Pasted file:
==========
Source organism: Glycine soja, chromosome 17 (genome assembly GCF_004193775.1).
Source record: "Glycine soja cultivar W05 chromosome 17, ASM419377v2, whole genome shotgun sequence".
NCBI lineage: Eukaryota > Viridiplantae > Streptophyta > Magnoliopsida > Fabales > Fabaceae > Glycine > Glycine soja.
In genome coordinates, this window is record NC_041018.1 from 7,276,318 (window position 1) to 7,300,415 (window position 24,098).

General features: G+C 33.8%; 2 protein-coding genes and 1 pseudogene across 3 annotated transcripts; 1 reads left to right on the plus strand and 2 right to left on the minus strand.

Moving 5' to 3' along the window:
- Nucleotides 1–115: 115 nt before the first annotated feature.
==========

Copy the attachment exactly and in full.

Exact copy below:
Source organism: Glycine soja, chromosome 17 (genome assembly GCF_004193775.1).
Source record: "Glycine soja cultivar W05 chromosome 17, ASM419377v2, whole genome shotgun sequence".
NCBI lineage: Eukaryota > Viridiplantae > Streptophyta > Magnoliopsida > Fabales > Fabaceae > Glycine > Glycine soja.
In genome coordinates, this window is record NC_041018.1 from 7,276,318 (window position 1) to 7,300,415 (window position 24,098).

General features: G+C 33.8%; 2 protein-coding genes and 1 pseudogene across 3 annotated transcripts; 1 reads left to right on the plus strand and 2 right to left on the minus strand.

Moving 5' to 3' along the window:
- Nucleotides 1–115: 115 nt before the first annotated feature.